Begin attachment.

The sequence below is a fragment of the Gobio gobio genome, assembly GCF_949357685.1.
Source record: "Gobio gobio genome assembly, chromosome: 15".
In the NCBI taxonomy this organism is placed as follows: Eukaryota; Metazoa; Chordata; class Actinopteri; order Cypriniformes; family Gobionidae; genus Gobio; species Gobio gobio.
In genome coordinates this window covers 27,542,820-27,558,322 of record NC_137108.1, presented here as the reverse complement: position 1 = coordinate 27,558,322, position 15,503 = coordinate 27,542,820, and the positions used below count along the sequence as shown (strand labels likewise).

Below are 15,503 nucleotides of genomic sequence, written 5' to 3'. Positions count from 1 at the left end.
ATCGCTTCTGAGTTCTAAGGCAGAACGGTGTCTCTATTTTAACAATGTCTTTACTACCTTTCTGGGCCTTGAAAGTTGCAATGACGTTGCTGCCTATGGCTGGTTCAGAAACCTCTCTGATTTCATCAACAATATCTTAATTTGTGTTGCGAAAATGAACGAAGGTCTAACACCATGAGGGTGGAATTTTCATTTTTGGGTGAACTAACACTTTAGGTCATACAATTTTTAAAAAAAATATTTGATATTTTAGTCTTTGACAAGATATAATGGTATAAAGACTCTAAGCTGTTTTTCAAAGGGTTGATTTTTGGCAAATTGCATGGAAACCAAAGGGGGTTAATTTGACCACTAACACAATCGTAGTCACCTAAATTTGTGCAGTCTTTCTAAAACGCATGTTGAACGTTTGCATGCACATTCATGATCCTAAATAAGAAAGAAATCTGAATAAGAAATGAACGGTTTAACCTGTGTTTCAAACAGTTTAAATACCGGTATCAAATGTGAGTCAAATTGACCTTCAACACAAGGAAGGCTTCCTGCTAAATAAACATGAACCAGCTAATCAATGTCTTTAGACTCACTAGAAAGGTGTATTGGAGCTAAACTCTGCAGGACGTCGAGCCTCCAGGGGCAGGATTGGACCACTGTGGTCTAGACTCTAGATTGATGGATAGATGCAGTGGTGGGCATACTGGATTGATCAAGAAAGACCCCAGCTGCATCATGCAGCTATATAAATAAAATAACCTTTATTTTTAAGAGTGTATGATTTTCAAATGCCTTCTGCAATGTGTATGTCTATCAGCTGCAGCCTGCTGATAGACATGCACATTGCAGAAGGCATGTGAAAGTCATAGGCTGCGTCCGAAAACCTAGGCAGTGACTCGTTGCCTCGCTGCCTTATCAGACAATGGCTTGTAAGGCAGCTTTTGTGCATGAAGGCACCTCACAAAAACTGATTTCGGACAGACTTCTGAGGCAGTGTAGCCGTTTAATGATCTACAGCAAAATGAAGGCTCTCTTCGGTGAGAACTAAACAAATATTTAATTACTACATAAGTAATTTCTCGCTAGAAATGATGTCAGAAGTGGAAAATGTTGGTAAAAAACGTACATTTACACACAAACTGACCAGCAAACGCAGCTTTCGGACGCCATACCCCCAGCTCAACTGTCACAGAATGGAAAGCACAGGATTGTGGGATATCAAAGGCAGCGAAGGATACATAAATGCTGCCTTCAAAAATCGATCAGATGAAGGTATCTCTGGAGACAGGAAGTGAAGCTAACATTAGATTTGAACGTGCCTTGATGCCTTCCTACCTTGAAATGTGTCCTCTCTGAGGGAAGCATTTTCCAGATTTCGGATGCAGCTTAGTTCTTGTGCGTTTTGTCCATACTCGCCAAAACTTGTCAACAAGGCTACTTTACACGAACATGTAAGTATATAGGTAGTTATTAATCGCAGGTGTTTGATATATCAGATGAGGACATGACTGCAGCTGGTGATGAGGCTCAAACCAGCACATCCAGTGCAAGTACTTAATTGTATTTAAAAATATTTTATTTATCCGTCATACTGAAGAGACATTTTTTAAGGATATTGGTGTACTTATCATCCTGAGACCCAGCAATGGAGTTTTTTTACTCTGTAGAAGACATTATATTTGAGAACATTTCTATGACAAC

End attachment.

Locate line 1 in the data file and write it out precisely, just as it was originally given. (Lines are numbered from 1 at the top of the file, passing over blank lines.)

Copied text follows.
The sequence below is a fragment of the Gobio gobio genome, assembly GCF_949357685.1.